WFU Law School
Law & Valuation
1.3 Present Value

1.4 Legal Applications

Time value of money appears in numerous legal contexts. This section considers some simple examples that arise from the litigation process - namely, pre-judgment interest, post-judgment interest, and structured court judgments. It also looks at how damages are computed in a case of contract breach.

As you review these materials, ask yourself whether the courts seem to know what they're doing. What policy decisions do their approaches to past and future payments reflect? How do they calculate interest (discount rate)? Whose responsibility is it to point out, for example, mistakes in methodology or interest rate choices? When is compound interest appropriate, and when not?

1.4.1 - Prejudgment interest

Justice is not immediate. It may take months or (very often) years before an injured party receives an enforceable judgment. To compensate for the loss of the use of funds and the effects of inflation after the party suffers cognizable economic damages, courts sometimes award "pre-judgment interest." (More 1.4.1>>)

1.4.2 - Post-judgment interest

Even after winning a judgment, payment (and justice) may be further delayed. “Post-judgment interest” compensates the successful party for the lost use of money from the trial court’s original judgment until the time the judgment is actually paid—including the period during which appeals are pending. (More 1.4.2>>)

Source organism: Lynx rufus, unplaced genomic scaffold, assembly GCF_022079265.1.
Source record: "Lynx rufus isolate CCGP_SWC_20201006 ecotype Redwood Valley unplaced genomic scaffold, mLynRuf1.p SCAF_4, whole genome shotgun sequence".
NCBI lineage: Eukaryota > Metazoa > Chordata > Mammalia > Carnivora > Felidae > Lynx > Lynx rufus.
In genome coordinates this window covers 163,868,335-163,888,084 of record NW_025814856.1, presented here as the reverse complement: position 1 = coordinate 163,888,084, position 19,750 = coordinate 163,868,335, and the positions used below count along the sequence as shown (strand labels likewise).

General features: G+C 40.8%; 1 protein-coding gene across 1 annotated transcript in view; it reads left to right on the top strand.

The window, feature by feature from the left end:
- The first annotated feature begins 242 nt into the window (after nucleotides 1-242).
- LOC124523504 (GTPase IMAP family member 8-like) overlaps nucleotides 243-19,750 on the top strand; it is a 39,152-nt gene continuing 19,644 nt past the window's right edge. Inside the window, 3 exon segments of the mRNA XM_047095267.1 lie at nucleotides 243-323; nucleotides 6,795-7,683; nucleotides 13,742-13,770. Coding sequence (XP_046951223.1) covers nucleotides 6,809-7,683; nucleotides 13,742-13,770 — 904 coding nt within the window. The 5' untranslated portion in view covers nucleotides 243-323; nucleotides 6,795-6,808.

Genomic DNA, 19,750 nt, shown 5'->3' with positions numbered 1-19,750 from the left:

1.4.3 - Structured court judgments

Sometimes known as viatical settlements, court judgments or settlements that call for payments by the defendant to the plaintiff over time offer advantages to both parties. The defendant can pay from revenues as they become available, increasing available funds with which to pay plaintiff. The plaintiff will receive a stream of payments that may exceed, even when valued in present terms, what the defendant would have been willing or able to pay in a lump sum. The plainitff will also be assured a stream of income, rather than a lump-sum payment that might be squandered. (More 1.4.3>>)

1.4.4 - Contract damages

Contract damages usually involve past and future events. (More 1.4.4>>)

Chapter Subsections

Laycock v. Parker, 79 N.W. 327, 332 (Wis. 1899):

“The question of interest is one much more often passed upon than carefully considered by courts. It is usually presented only incidentally to much more important issues, and often decided one way or the other at the close of exhaustive investigation of the other questions, and with the perhaps unconscious feeling that it is not of sufficient magnitude to justify further serious labor. Again, the elements involved in determining the question are many of them so elastic in their application that cases may be rightly resolved in different ways without the distinction being apparent from the statement of them."

"With some exceptions, these observations could be made with equal pertinence today.” Nelson v. Travelers Ins. Co., 306 N.W.2d 71, 75 (Wis. 1981).

1.3 Present Value

©2003 Professor Alan R. Palmiter

This page was last updated on: March 8, 2005